BAE Systems said it will begin developing the Dual Band Decoys for U.S. Navy’s fighter jets, following a contract award last fall and a protest from competitor Raytheon.

The Navy awarded the company a $54 million contract in September to design and build the decoy, which the company says will be one of the most advanced radio frequency countermeasures in the world.

The system will consist of a towed unit connected by fiber-optic cable to electronic warfare equipment onboard the aircraft, BAE Systems said in a news release. The decoy is meant to lure missiles away from the aircraft and disrupt the enemy radars that target American jets.

The Navy in 2019 awarded both BAE Systems and Raytheon contracts to develop and demonstrate a decoy system. However, the service ultimately disqualified Raytheon from competing for the manufacturing contract, citing Raytheon’s hiring of a “retired Navy technical expert [that] gave rise to the appearance of impropriety,” according to documents from the United States Court of Federal Claims.

“Raytheon contends that the agency’s decision to exclude the firm from the competition because of an actual or apparent unfair competitive advantage resulting from the employment of a former government employee was unreasonable, and so delayed that it deprived Raytheon of any opportunity to mitigate the issue,” according to the Government Accountability Office decision.

GAO denied the protest in August, and the Navy awarded BAE Systems a contract in September. Raytheon moved its claim to the U.S. Court of Federal Claims, which in March ruled against Raytheon.

BAE Systems announced the contract May 15, with Don Davidson, director of the Advanced Compact Electronic Warfare Solutions product line at BAE Systems, saying the “Dual Band Decoy delivers broad capability that can be installed on a variety of aircraft and is upgradeable to address future threats.”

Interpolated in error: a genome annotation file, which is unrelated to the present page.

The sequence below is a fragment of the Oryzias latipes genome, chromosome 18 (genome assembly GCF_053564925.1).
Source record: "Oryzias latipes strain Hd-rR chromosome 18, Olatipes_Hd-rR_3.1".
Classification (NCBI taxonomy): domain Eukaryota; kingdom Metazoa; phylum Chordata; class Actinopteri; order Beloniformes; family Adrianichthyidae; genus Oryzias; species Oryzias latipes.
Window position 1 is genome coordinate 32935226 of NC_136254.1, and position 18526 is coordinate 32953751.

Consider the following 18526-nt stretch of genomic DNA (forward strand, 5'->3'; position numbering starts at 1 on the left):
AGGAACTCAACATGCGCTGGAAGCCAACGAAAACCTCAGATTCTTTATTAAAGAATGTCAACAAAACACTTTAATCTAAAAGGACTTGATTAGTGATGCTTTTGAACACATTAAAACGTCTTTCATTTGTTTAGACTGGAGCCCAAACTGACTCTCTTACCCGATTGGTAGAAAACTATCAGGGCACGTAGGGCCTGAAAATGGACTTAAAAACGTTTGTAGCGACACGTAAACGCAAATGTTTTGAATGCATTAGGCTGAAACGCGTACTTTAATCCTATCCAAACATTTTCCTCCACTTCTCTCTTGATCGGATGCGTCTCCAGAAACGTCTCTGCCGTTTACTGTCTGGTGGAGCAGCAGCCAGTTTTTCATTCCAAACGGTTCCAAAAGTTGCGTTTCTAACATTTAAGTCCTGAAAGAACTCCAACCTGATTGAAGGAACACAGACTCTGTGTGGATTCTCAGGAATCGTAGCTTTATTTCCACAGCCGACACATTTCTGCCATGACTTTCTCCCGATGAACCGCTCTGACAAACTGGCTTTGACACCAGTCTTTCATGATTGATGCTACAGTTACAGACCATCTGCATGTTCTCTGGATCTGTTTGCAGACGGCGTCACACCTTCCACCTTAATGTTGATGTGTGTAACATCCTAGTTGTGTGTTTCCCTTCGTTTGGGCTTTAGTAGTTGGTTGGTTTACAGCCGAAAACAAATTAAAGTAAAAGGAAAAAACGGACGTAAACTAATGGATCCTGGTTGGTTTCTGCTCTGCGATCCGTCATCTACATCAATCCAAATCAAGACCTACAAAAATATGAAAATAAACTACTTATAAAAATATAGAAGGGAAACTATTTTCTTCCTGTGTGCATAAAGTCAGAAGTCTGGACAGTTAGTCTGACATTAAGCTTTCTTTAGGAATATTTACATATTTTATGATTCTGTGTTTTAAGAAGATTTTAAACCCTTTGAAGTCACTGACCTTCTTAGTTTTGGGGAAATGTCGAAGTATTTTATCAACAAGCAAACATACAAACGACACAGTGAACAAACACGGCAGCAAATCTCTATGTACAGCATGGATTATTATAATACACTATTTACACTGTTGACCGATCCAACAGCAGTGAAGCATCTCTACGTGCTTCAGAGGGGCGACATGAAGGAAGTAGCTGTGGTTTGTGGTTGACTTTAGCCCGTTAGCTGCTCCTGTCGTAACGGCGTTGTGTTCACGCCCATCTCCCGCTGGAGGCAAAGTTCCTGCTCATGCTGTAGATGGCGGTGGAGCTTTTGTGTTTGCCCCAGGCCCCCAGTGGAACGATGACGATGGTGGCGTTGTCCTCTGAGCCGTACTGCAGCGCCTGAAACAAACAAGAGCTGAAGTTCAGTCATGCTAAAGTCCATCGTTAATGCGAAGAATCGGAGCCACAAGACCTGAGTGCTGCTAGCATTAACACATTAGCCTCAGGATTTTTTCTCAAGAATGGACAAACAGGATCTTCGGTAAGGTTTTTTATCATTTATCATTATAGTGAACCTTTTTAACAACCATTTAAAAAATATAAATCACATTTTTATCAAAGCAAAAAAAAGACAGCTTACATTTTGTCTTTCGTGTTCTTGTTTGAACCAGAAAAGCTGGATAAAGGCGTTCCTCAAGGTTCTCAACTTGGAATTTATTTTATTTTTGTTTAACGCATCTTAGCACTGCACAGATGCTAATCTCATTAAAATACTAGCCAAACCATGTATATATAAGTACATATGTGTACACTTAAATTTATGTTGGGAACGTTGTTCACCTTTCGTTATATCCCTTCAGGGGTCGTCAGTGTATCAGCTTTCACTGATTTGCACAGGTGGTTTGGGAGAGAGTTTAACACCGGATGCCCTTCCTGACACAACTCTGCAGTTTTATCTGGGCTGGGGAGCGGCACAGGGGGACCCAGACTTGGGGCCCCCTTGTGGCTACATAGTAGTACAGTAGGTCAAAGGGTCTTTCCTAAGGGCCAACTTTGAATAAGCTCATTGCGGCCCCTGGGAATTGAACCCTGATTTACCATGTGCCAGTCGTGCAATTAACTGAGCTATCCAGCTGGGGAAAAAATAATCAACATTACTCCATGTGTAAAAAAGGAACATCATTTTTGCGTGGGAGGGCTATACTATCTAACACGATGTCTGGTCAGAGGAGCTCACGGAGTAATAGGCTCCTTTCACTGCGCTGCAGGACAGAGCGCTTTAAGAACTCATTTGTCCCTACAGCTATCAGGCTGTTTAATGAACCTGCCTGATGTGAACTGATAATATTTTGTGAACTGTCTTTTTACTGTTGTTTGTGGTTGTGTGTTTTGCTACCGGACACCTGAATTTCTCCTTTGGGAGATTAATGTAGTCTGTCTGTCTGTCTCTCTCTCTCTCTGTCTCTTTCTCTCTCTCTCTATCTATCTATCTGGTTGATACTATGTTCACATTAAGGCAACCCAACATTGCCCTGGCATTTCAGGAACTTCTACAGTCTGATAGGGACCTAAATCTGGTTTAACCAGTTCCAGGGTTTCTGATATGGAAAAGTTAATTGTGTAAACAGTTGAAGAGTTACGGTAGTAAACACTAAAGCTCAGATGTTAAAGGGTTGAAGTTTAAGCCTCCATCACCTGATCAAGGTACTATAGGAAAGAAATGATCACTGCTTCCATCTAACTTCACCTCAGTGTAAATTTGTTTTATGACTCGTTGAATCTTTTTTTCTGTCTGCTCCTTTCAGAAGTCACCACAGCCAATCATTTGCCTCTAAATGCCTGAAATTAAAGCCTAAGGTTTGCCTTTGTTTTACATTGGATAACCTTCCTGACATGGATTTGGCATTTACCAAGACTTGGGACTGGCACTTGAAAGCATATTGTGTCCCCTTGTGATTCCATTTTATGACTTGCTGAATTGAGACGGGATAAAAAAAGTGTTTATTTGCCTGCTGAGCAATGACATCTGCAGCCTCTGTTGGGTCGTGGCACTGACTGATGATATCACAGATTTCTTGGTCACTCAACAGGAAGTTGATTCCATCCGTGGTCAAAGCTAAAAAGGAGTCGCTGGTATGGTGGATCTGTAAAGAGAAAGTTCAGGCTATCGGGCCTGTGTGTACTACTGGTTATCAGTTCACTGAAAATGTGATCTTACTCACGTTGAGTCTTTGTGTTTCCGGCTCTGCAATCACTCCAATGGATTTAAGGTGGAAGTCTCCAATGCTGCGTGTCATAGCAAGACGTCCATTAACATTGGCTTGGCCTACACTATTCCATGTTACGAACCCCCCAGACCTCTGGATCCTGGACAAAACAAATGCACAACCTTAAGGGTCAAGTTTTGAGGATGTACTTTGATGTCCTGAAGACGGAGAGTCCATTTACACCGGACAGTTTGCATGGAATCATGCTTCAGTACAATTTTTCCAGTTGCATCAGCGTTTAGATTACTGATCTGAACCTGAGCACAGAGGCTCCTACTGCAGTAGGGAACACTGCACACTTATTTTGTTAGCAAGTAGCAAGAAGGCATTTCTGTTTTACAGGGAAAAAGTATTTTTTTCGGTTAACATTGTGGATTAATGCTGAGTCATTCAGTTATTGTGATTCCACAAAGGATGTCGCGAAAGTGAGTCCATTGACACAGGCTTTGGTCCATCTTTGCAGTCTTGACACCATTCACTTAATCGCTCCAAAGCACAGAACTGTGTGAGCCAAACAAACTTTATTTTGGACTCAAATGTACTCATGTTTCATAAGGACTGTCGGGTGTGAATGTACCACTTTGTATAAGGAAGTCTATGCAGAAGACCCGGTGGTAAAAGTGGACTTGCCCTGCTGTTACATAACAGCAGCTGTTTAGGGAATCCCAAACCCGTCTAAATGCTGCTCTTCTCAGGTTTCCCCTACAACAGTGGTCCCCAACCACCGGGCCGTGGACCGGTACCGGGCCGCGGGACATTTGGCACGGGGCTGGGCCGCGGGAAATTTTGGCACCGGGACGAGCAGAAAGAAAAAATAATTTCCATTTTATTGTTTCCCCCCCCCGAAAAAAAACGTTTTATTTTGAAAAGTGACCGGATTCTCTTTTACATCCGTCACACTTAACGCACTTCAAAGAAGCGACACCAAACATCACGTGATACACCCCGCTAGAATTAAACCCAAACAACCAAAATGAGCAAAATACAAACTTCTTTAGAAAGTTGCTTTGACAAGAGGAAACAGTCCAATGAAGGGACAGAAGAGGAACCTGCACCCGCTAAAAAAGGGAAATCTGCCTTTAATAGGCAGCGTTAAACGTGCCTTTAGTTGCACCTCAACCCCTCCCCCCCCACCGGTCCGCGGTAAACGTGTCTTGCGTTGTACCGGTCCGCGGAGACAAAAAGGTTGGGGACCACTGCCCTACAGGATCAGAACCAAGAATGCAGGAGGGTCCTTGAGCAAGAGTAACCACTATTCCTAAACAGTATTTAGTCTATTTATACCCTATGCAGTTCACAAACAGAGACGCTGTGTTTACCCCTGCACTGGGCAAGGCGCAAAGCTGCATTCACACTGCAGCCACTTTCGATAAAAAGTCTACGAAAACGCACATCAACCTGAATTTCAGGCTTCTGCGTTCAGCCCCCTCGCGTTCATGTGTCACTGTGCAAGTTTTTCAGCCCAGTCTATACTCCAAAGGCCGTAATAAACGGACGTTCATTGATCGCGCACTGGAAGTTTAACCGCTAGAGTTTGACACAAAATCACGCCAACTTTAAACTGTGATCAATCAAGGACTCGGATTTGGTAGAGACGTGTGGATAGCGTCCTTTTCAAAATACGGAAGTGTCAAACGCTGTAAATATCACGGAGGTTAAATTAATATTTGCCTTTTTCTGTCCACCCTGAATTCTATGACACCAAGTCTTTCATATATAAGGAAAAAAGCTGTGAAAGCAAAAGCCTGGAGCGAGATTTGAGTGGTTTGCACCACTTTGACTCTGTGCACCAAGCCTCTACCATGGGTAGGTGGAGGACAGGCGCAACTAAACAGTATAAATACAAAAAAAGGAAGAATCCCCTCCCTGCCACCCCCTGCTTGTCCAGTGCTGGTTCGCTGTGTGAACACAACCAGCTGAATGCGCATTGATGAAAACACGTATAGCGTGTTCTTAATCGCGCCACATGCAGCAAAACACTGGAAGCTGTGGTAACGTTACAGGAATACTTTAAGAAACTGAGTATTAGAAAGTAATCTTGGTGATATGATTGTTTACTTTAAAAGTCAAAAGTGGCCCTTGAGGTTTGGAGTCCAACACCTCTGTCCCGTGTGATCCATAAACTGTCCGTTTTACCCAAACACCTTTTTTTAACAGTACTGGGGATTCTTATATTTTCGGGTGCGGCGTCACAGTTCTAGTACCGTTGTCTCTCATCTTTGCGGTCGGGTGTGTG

The new system will build on the AN/ALE-55 Fiber-Optic Towed Decoy, which was fielded around 2010. BAE Systems has since produced more than 3,000 ALE-55 decoys for customers around the world. The new decoy uses BAE’s custom integrated circuits that enable greater performance with reduced size, weight and power, the company stated.

The Navy has moved to make its Super Hornet fleet more survivable as enemy sensors and weapons grow more advanced. The Navy and Boeing developed a Block III design that features a reduced radar signature. Boeing is delivering new Block III jets and is also upgrading some Block II jets to the Block III configuration during their life-extension modernization periods.

BAE’s statement notes the decoy will be initially fielded on the Navy’s fleet of F/A-18E-F Super Hornets. The Navy has more than 500 of these planes in the inventory, but BAE Systems did not provide additional information on how many decoys this contract covers, nor did it provide information on the value of the contract or delivery timelines.

Megan Eckstein is the naval warfare reporter at Defense News. She has covered military news since 2009, with a focus on U.S. Navy and Marine Corps operations, acquisition programs and budgets. She has reported from four geographic fleets and is happiest when she’s filing stories from a ship. Megan is a University of Maryland alumna.

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